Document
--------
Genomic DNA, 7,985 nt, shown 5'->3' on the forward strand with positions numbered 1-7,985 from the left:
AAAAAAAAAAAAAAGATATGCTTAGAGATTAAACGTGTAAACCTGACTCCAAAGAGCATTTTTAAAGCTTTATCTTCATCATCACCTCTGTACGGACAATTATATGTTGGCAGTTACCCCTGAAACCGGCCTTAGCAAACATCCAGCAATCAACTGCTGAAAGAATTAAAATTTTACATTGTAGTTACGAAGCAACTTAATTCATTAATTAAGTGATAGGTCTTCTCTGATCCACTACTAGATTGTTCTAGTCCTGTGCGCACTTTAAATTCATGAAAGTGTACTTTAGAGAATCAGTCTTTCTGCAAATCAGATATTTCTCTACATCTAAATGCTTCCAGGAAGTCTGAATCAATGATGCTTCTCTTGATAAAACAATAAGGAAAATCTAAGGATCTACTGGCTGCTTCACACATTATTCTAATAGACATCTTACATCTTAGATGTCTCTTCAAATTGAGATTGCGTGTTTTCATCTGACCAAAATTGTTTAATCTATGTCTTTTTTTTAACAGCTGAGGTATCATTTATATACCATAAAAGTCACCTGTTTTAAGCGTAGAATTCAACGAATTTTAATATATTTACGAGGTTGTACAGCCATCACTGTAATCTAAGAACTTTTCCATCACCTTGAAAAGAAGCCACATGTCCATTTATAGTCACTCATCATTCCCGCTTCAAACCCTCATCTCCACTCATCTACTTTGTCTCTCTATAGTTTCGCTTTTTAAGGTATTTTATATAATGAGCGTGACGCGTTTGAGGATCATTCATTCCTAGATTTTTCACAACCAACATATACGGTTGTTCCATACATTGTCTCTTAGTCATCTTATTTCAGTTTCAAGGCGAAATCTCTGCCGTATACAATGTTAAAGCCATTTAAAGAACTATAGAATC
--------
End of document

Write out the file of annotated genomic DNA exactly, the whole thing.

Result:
Genomic DNA, 7,985 nt, shown 5'->3' on the forward strand with positions numbered 1-7,985 from the left:
AAAAAAAAAAAAAAGATATGCTTAGAGATTAAACGTGTAAACCTGACTCCAAAGAGCATTTTTAAAGCTTTATCTTCATCATCACCTCTGTACGGACAATTATATGTTGGCAGTTACCCCTGAAACCGGCCTTAGCAAACATCCAGCAATCAACTGCTGAAAGAATTAAAATTTTACATTGTAGTTACGAAGCAACTTAATTCATTAATTAAGTGATAGGTCTTCTCTGATCCACTACTAGATTGTTCTAGTCCTGTGCGCACTTTAAATTCATGAAAGTGTACTTTAGAGAATCAGTCTTTCTGCAAATCAGATATTTCTCTACATCTAAATGCTTCCAGGAAGTCTGAATCAATGATGCTTCTCTTGATAAAACAATAAGGAAAATCTAAGGATCTACTGGCTGCTTCACACATTATTCTAATAGACATCTTACATCTTAGATGTCTCTTCAAATTGAGATTGCGTGTTTTCATCTGACCAAAATTGTTTAATCTATGTCTTTTTTTTAACAGCTGAGGTATCATTTATATACCATAAAAGTCACCTGTTTTAAGCGTAGAATTCAACGAATTTTAATATATTTACGAGGTTGTACAGCCATCACTGTAATCTAAGAACTTTTCCATCACCTTGAAAAGAAGCCACATGTCCATTTATAGTCACTCATCATTCCCGCTTCAAACCCTCATCTCCACTCATCTACTTTGTCTCTCTATAGTTTCGCTTTTTAAGGTATTTTATATAATGAGCGTGACGCGTTTGAGGATCATTCATTCCTAGATTTTTCACAACCAACATATACGGTTGTTCCATACATTGTCTCTTAGTCATCTTATTTCAGTTTCAAGGCGAAATCTCTGCCGTATACAATGTTAAAGCCATTTAAAGAACTATAGAATC